Contraception: More than the pill!

MARCH 7, 2013

Photo: Kathryn Schledwitz

One of the top reasons that I see patients during their quarter life years is for contraception. My patients have the power to control how they will be planning their lives and families when it comes to pregnancy.   Lucky for us, we live in a world where there is so much more than just the pill! I love going through all the options, many of which are surprising and appealing given our busy lives.  This topic will have four installments, so keep your eyes open for the next one!

Installment One: Combined Hormonal Methods

Combined hormonal methods include options containing both estrogen and progesterone – the pill, the patch and the ring. What do you need to know about this category?

  • Effectiveness: If used perfectly, up to 99% effective. In the real world, about 92% effective.
  • Each option has an increased risk of blood clots, high blood pressure, stroke, heart attack.
  • There is an increased breast cancer risk due to the estrogen in these methods.
  • These risks are higher if you are a smoker, and higher still if you are a smoker over age 35.
  • This may not be for you if you have high blood pressure, migraines, lupus, cancer, diabetes, high cholesterol.

I’ve broken this category down by dosing frequency. Are you forgetful? Don’t pick the everyday option!

Daily:  Combined estrogen-progestin pill

  • Pros:

○      Easy to use! Take one pill at the same time every day. Medication is taken orally and can be done conveniently anywhere at any time.

○      Does not require a procedure in the office.

○       There are many different options as far as dosing of medication, so the amount of hormones can be tailored individually.

○      Many of them have acne benefits.

○      There is an option of taking continuously to get your period less frequently.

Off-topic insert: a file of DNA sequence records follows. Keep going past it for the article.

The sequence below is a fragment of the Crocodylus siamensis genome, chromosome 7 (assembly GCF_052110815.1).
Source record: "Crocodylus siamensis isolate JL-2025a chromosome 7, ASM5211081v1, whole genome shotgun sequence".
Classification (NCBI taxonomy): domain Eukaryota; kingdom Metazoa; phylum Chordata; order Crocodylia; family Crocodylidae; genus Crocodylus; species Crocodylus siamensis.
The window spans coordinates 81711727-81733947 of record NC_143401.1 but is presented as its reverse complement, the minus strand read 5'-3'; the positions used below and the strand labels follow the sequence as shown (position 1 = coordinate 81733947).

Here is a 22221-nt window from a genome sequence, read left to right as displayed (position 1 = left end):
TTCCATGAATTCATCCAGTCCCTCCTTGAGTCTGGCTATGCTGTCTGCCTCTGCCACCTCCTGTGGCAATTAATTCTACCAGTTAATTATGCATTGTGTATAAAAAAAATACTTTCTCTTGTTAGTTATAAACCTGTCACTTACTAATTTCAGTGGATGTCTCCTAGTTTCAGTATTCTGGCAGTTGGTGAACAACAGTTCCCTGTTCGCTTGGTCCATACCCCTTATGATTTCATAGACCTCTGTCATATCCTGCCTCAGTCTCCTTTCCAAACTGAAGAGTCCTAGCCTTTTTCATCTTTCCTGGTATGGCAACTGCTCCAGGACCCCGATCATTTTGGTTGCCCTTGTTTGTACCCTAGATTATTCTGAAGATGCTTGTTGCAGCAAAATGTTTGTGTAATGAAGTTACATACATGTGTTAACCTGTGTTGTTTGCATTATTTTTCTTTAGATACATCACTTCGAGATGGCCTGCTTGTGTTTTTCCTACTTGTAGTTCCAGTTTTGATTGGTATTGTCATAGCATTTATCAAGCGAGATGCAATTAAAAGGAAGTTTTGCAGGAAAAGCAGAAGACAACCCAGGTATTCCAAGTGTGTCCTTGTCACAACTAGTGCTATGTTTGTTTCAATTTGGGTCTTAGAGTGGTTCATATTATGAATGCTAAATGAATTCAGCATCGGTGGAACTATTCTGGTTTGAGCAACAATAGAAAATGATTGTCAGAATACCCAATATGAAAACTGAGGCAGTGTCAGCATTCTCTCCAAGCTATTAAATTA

• Cons: 

○      You have to remember to take it every day consistently for the best effectiveness.

○      The pill offers no STD protection, so condom use is still recommended.

Weekly: Ortho Evra transdermal patch

  • Pros: 

○      Easy to use! Place the patch on your skin (arm, buttocks or stomach) once weekly.

○      There is an option of taking continuously to get your period less frequently.

○      Does not require a procedure in the office.

  • Cons:

○      There is a risk of the patch falling off and instructions on what to do if this does occur. This includes using a backup method of contraception, such as a condom.

○      The patch only comes in one dose of hormones, which is on the higher end of the range offered with the pill.

○      The patch also offers no STD protection, so condom use is still encouraged.

○      Skin rashes rarely occur in some women.

○      Others may see it on your skin.

○      The patch is not as effective in women over 198 pounds.

○      As the patch has a slightly higher amount of estrogen in it, it may have a higher risk of blood clots than other combined methods.

Monthly: NuvaRing vaginal ring

  • Pros:

○      Easy to use! Place in the vagina monthly and remove once a month with your period.

○      There is an option of taking continuously to get your period less frequently.

○      Does not require a procedure in the office.

  • Cons:

○      Some women report increased discharge initially with use of the ring.

○      There is a risk of the ring falling out and instructions on what to do if this does occur. This includes using a backup method of contraception, such as a condom.

○       If you do not like using tampons, you may not like using the ring as it is inserted vaginally.

○      The ring also offers no STD protection, so condom use is still encouraged.

Stay tuned for Installment Two! I will go over progesterone-only contraceptive methods.

Dr. Sarah J. Wistreich is a staff physician at the Center for Women’s Health at Capital Health located in Hamilton, NJ. You can follow her on Twitter: @DrWistreich

All information contained herein is the opinion and view of the writer. It is intended to provide helpful and informative material on the subjects addressed and is not meant to malign any company, organization, religion, ethnic group, or individual. Readers should consult their personal physicians or specialists before adopting any of the recommendations or drawing inference from information contained herein. The writer specifically disclaims all responsibility for any liability, loss, risk — personal or otherwise — incurred as a consequence, directly or indirectly, from the use and application of any material provided.

Please note: This information was current as of its post date. But medical information is always changing, and some information given here may be out of date. Please see your physician for the most up to date information.

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